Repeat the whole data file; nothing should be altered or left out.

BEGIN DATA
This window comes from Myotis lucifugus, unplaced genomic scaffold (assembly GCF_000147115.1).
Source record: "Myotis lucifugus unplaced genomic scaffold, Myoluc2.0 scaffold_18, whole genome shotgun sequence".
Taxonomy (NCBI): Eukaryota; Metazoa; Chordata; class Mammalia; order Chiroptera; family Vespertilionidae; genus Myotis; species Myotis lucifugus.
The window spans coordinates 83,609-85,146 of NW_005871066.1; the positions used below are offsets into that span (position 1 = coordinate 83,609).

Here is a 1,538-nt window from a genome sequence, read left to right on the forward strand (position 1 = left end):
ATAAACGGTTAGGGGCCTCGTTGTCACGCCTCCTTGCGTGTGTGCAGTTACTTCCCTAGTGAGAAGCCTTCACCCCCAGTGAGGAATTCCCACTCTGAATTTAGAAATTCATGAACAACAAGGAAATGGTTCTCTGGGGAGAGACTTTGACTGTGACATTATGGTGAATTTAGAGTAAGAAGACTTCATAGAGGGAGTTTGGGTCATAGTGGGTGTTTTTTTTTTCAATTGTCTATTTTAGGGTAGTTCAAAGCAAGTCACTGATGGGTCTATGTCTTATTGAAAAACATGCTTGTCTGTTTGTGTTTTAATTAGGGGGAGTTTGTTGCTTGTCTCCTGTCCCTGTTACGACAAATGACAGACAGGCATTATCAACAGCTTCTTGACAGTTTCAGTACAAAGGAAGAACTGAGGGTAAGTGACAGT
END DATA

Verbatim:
This window comes from Myotis lucifugus, unplaced genomic scaffold (assembly GCF_000147115.1).
Source record: "Myotis lucifugus unplaced genomic scaffold, Myoluc2.0 scaffold_18, whole genome shotgun sequence".
Taxonomy (NCBI): Eukaryota; Metazoa; Chordata; class Mammalia; order Chiroptera; family Vespertilionidae; genus Myotis; species Myotis lucifugus.
The window spans coordinates 83,609-85,146 of NW_005871066.1; the positions used below are offsets into that span (position 1 = coordinate 83,609).

Here is a 1,538-nt window from a genome sequence, read left to right on the forward strand (position 1 = left end):
ATAAACGGTTAGGGGCCTCGTTGTCACGCCTCCTTGCGTGTGTGCAGTTACTTCCCTAGTGAGAAGCCTTCACCCCCAGTGAGGAATTCCCACTCTGAATTTAGAAATTCATGAACAACAAGGAAATGGTTCTCTGGGGAGAGACTTTGACTGTGACATTATGGTGAATTTAGAGTAAGAAGACTTCATAGAGGGAGTTTGGGTCATAGTGGGTGTTTTTTTTTTCAATTGTCTATTTTAGGGTAGTTCAAAGCAAGTCACTGATGGGTCTATGTCTTATTGAAAAACATGCTTGTCTGTTTGTGTTTTAATTAGGGGGAGTTTGTTGCTTGTCTCCTGTCCCTGTTACGACAAATGACAGACAGGCATTATCAACAGCTTCTTGACAGTTTCAGTACAAAGGAAGAACTGAGGGTAAGTGACAGT